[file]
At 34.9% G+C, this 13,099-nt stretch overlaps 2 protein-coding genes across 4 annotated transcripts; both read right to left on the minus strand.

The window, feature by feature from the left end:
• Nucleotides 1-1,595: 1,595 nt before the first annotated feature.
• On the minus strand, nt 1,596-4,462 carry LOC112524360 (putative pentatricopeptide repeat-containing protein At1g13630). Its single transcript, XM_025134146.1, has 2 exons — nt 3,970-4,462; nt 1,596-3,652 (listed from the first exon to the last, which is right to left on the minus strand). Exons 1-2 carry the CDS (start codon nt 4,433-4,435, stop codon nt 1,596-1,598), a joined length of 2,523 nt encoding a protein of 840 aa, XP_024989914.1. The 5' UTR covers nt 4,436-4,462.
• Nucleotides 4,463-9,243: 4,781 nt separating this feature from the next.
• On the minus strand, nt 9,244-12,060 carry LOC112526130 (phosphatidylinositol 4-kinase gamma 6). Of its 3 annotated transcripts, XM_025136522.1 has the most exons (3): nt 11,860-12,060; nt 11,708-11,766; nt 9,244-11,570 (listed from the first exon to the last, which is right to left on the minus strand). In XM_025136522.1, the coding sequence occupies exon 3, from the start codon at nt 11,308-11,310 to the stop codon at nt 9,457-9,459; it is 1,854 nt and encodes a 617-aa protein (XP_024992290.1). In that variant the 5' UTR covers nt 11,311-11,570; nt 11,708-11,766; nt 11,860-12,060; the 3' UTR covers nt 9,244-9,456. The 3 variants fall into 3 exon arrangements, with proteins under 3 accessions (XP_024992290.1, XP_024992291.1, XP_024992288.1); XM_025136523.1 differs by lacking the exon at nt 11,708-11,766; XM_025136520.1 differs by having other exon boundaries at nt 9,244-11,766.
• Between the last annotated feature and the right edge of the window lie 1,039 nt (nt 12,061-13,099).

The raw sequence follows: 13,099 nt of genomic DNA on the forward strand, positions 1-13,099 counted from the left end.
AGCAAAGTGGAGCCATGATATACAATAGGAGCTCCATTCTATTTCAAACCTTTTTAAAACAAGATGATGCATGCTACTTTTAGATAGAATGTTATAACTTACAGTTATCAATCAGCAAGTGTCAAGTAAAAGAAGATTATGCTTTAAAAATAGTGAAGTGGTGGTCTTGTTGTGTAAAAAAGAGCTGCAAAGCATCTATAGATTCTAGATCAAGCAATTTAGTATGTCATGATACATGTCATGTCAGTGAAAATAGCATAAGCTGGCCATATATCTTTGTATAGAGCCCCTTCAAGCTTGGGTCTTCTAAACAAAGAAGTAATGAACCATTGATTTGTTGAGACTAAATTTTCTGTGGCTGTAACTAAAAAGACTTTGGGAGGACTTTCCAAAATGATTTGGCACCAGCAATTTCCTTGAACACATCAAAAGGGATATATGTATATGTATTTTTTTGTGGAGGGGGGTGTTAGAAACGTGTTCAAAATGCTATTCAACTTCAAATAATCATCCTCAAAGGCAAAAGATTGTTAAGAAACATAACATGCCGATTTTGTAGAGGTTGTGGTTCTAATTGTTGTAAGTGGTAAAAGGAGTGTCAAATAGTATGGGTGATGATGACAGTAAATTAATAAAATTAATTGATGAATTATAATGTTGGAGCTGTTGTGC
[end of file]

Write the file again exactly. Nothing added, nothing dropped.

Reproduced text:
At 34.9% G+C, this 13,099-nt stretch overlaps 2 protein-coding genes across 4 annotated transcripts; both read right to left on the minus strand.

The window, feature by feature from the left end:
• Nucleotides 1-1,595: 1,595 nt before the first annotated feature.
• On the minus strand, nt 1,596-4,462 carry LOC112524360 (putative pentatricopeptide repeat-containing protein At1g13630). Its single transcript, XM_025134146.1, has 2 exons — nt 3,970-4,462; nt 1,596-3,652 (listed from the first exon to the last, which is right to left on the minus strand). Exons 1-2 carry the CDS (start codon nt 4,433-4,435, stop codon nt 1,596-1,598), a joined length of 2,523 nt encoding a protein of 840 aa, XP_024989914.1. The 5' UTR covers nt 4,436-4,462.
• Nucleotides 4,463-9,243: 4,781 nt separating this feature from the next.
• On the minus strand, nt 9,244-12,060 carry LOC112526130 (phosphatidylinositol 4-kinase gamma 6). Of its 3 annotated transcripts, XM_025136522.1 has the most exons (3): nt 11,860-12,060; nt 11,708-11,766; nt 9,244-11,570 (listed from the first exon to the last, which is right to left on the minus strand). In XM_025136522.1, the coding sequence occupies exon 3, from the start codon at nt 11,308-11,310 to the stop codon at nt 9,457-9,459; it is 1,854 nt and encodes a 617-aa protein (XP_024992290.1). In that variant the 5' UTR covers nt 11,311-11,570; nt 11,708-11,766; nt 11,860-12,060; the 3' UTR covers nt 9,244-9,456. The 3 variants fall into 3 exon arrangements, with proteins under 3 accessions (XP_024992290.1, XP_024992291.1, XP_024992288.1); XM_025136523.1 differs by lacking the exon at nt 11,708-11,766; XM_025136520.1 differs by having other exon boundaries at nt 9,244-11,766.
• Between the last annotated feature and the right edge of the window lie 1,039 nt (nt 12,061-13,099).

The raw sequence follows: 13,099 nt of genomic DNA on the forward strand, positions 1-13,099 counted from the left end.
AGCAAAGTGGAGCCATGATATACAATAGGAGCTCCATTCTATTTCAAACCTTTTTAAAACAAGATGATGCATGCTACTTTTAGATAGAATGTTATAACTTACAGTTATCAATCAGCAAGTGTCAAGTAAAAGAAGATTATGCTTTAAAAATAGTGAAGTGGTGGTCTTGTTGTGTAAAAAAGAGCTGCAAAGCATCTATAGATTCTAGATCAAGCAATTTAGTATGTCATGATACATGTCATGTCAGTGAAAATAGCATAAGCTGGCCATATATCTTTGTATAGAGCCCCTTCAAGCTTGGGTCTTCTAAACAAAGAAGTAATGAACCATTGATTTGTTGAGACTAAATTTTCTGTGGCTGTAACTAAAAAGACTTTGGGAGGACTTTCCAAAATGATTTGGCACCAGCAATTTCCTTGAACACATCAAAAGGGATATATGTATATGTATTTTTTTGTGGAGGGGGGTGTTAGAAACGTGTTCAAAATGCTATTCAACTTCAAATAATCATCCTCAAAGGCAAAAGATTGTTAAGAAACATAACATGCCGATTTTGTAGAGGTTGTGGTTCTAATTGTTGTAAGTGGTAAAAGGAGTGTCAAATAGTATGGGTGATGATGACAGTAAATTAATAAAATTAATTGATGAATTATAATGTTGGAGCTGTTGTGC